A young woman was recently barred from taking an exam at BYU-Idaho because an employee at the University testing center felt her pants were too tight. Now some Mormon bloggers are coming to her defense.
According to the BYU Scroll, senior Rachel Vermillion returned to the testing center that evening after having already taken a test there in the afternoon — she'd also had a meeting with her bishop. But apparently the clothing that had been appropriate for the first test — and for a meeting with a religious official — wasn't okay for the second. A testing center employee told her she wouldn't be able to take the exam because her pants were too form-fitting. Other students and employees argued that their pants were in fact tighter than Vermilion's, but to no avail. Says Vermilion,
It was really frustrating because there were skinny girls who were wearing tight pants who were getting admitted, but I'm curvy so my regular-fitting pants were a little bit tighter on me and he wouldn't let me in. It was offensive and humiliating.
She also says that the testing center dress code isn't clear. A sign at the center specifies that "Skin tight clothing is NOT appropriate attire," but also reads, "If you don't understand the Dress and Grooming standards, we invite you to go to the Lord ‘and ask in faith, nothing wavering' for approval of the clothing you wear. The Spirit will tell you whether what you are wearing is appropriate or not." Interestingly, testing center manager John Dexter already knows what God will say in this situation:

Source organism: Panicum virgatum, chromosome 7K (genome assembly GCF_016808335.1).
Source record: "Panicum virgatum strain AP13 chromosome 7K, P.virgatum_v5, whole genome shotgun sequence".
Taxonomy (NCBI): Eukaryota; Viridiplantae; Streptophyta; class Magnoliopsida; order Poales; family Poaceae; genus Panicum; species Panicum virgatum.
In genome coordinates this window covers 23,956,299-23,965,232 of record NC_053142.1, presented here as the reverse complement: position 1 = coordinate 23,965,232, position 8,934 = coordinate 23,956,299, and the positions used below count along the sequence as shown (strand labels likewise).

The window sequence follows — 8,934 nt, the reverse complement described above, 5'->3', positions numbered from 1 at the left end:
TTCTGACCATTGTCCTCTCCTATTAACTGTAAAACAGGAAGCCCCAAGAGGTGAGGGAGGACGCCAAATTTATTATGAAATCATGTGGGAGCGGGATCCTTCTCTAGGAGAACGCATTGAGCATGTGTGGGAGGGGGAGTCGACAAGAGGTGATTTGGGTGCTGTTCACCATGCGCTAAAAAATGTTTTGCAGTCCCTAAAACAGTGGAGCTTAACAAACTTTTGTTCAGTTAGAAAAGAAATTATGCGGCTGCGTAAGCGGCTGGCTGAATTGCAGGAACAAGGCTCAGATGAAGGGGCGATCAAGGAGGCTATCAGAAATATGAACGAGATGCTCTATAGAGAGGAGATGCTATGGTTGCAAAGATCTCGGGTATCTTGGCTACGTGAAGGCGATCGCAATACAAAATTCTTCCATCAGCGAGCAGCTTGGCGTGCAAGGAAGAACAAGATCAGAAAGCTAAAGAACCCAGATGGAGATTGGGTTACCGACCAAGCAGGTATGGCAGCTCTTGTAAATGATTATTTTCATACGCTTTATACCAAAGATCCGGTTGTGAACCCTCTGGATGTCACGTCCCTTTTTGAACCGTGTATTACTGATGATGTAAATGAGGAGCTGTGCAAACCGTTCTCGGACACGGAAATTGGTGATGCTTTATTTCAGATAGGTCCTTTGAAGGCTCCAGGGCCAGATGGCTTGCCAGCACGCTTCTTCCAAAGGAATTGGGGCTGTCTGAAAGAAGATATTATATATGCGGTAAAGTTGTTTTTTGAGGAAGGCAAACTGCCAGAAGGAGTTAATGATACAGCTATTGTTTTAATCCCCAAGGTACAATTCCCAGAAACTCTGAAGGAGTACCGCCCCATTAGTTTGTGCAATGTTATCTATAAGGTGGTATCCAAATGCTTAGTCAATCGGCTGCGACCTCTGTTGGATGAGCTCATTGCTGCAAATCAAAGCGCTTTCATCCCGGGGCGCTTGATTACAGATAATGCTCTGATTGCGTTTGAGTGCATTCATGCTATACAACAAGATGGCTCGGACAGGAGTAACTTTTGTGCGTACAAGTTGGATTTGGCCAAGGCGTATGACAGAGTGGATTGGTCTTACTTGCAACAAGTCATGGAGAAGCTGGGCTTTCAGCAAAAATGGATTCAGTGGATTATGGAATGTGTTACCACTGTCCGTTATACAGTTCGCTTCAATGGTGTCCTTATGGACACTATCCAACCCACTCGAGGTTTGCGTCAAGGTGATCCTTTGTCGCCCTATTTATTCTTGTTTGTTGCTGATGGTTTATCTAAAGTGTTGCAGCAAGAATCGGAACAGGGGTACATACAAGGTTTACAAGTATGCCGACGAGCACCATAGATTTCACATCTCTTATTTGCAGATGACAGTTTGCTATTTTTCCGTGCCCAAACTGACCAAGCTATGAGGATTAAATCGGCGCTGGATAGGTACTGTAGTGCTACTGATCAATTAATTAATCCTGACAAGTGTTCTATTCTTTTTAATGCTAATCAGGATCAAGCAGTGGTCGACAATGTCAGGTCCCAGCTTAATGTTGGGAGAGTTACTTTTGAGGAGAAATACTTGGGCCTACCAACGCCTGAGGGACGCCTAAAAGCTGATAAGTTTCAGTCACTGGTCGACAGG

If a student prays and they think that the tight ‘formfitting' clothing is accepted by the Lord, they have not asked, or have not asked the right question, or they have chosen an answer for their own gratification. I don't believe the Lord would give approval to anyone to be disobedient to the CES Dress and Grooming Standards.
However, not everyone agrees that the BYU dress code is the undiluted word of God. In her coverage of the story, blogger Joanna Brooks writes,
Some Mormons emphasize the importance of obedience for obedience's sake as a key principle. Others ask whether disproportionate attention to dress standards sends the right message about the relationship between appearance and spirituality to LDS youth, especially when the brunt of conservative dress standards enforcement falls on young women, and particularly on curvy young women or young women of size. Curvy girls bear a burden of attention — negative and positive — to their bodies anyways. Faith-based "modesty" enforcement compound those body issues among young women.
It's easy to criticize religion as an outsider, especially when it leads its adherents to behave in ways that seem to harm others. But the voice of someone like Brooks, a religious scholar who was raised Mormon and is often cited as an expert on Mormonism, might be more helpful to Vermilion. She's clearly committed to her religion, and just wants to be treated with fairness and respect. Hopefully now that she's told her story publicly, BYU officials will take a hard look about whether their dress code places an unjust burden on some of their students.
BYU Skinny Jean Controversy: Sexism, Sizeism, Or Standards? [Religion Dispatch]
Testing Center Reminds Students Of Dress And Grooming Standards [BYU-I Scroll]
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